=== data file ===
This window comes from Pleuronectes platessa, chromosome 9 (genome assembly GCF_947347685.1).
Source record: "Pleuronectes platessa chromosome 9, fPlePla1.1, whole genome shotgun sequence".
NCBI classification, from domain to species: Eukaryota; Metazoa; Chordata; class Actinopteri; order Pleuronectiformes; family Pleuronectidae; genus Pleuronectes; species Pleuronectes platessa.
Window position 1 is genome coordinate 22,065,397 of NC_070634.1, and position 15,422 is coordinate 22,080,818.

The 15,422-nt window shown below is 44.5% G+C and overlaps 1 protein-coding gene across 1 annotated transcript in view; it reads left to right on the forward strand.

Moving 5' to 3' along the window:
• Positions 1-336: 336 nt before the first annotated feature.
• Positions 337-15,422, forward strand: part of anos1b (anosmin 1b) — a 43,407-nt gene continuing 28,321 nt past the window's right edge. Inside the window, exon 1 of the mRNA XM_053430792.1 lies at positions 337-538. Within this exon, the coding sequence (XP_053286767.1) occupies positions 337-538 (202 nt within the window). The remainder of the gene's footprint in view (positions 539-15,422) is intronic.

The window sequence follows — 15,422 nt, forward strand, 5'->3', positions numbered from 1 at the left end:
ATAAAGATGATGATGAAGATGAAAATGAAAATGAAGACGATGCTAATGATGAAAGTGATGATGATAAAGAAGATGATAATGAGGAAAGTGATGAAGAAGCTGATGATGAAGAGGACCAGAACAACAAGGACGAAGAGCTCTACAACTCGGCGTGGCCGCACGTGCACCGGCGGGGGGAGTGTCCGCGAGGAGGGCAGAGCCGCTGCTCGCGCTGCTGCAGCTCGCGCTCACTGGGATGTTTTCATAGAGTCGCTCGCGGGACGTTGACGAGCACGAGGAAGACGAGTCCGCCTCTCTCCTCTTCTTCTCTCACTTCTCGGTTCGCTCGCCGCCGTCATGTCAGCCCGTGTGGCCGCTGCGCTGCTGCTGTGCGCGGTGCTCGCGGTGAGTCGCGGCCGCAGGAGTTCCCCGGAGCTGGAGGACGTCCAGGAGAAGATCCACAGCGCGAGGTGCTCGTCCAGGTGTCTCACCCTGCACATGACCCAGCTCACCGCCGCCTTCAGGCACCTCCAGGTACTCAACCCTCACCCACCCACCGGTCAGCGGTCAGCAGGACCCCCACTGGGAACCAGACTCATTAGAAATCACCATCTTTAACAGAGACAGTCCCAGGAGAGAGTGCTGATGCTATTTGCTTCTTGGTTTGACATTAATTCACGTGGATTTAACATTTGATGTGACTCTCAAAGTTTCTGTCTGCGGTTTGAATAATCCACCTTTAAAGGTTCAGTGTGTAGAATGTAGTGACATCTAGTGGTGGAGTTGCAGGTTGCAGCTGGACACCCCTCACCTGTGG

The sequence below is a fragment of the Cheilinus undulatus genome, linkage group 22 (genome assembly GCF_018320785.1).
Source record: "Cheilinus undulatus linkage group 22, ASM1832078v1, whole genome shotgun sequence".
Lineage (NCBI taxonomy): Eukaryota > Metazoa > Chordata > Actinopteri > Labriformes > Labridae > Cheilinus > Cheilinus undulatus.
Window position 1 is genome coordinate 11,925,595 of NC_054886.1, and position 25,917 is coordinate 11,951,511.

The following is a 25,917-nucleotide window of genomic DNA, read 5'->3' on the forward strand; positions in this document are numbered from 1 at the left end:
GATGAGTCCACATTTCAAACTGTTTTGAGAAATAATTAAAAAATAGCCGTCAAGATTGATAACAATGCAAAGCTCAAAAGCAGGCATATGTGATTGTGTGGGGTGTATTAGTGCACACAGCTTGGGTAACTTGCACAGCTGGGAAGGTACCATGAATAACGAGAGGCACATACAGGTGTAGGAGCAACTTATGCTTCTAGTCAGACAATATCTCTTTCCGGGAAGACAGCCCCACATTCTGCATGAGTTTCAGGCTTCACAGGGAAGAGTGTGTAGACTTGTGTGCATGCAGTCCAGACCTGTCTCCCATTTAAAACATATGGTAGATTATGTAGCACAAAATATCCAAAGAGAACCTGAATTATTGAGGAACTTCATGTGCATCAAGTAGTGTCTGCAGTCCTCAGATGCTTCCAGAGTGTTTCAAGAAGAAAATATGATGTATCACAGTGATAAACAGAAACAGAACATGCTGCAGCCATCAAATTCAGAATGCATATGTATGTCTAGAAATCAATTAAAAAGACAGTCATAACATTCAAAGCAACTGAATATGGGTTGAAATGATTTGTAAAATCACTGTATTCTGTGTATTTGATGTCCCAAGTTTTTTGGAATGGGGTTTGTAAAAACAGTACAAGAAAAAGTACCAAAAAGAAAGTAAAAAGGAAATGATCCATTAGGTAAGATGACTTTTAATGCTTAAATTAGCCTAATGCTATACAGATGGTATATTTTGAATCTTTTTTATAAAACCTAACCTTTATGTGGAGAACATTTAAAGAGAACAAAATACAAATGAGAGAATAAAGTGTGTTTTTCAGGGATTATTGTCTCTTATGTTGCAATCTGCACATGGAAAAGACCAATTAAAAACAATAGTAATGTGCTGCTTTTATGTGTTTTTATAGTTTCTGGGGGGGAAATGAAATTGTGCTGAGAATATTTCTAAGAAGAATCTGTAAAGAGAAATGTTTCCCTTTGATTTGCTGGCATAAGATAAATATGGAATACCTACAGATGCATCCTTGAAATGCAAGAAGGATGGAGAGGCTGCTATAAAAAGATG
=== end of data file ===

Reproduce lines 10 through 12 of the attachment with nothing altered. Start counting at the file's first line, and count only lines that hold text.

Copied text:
ATAAAGATGATGATGAAGATGAAAATGAAAATGAAGACGATGCTAATGATGAAAGTGATGATGATAAAGAAGATGATAATGAGGAAAGTGATGAAGAAGCTGATGATGAAGAGGACCAGAACAACAAGGACGAAGAGCTCTACAACTCGGCGTGGCCGCACGTGCACCGGCGGGGGGAGTGTCCGCGAGGAGGGCAGAGCCGCTGCTCGCGCTGCTGCAGCTCGCGCTCACTGGGATGTTTTCATAGAGTCGCTCGCGGGACGTTGACGAGCACGAGGAAGACGAGTCCGCCTCTCTCCTCTTCTTCTCTCACTTCTCGGTTCGCTCGCCGCCGTCATGTCAGCCCGTGTGGCCGCTGCGCTGCTGCTGTGCGCGGTGCTCGCGGTGAGTCGCGGCCGCAGGAGTTCCCCGGAGCTGGAGGACGTCCAGGAGAAGATCCACAGCGCGAGGTGCTCGTCCAGGTGTCTCACCCTGCACATGACCCAGCTCACCGCCGCCTTCAGGCACCTCCAGGTACTCAACCCTCACCCACCCACCGGTCAGCGGTCAGCAGGACCCCCACTGGGAACCAGACTCATTAGAAATCACCATCTTTAACAGAGACAGTCCCAGGAGAGAGTGCTGATGCTATTTGCTTCTTGGTTTGACATTAATTCACGTGGATTTAACATTTGATGTGACTCTCAAAGTTTCTGTCTGCGGTTTGAATAATCCACCTTTAAAGGTTCAGTGTGTAGAATGTAGTGACATCTAGTGGTGGAGTTGCAGGTTGCAGCTGGACACCCCTCACCTGTGG

The sequence below is a fragment of the Cheilinus undulatus genome, linkage group 22 (genome assembly GCF_018320785.1).
Source record: "Cheilinus undulatus linkage group 22, ASM1832078v1, whole genome shotgun sequence".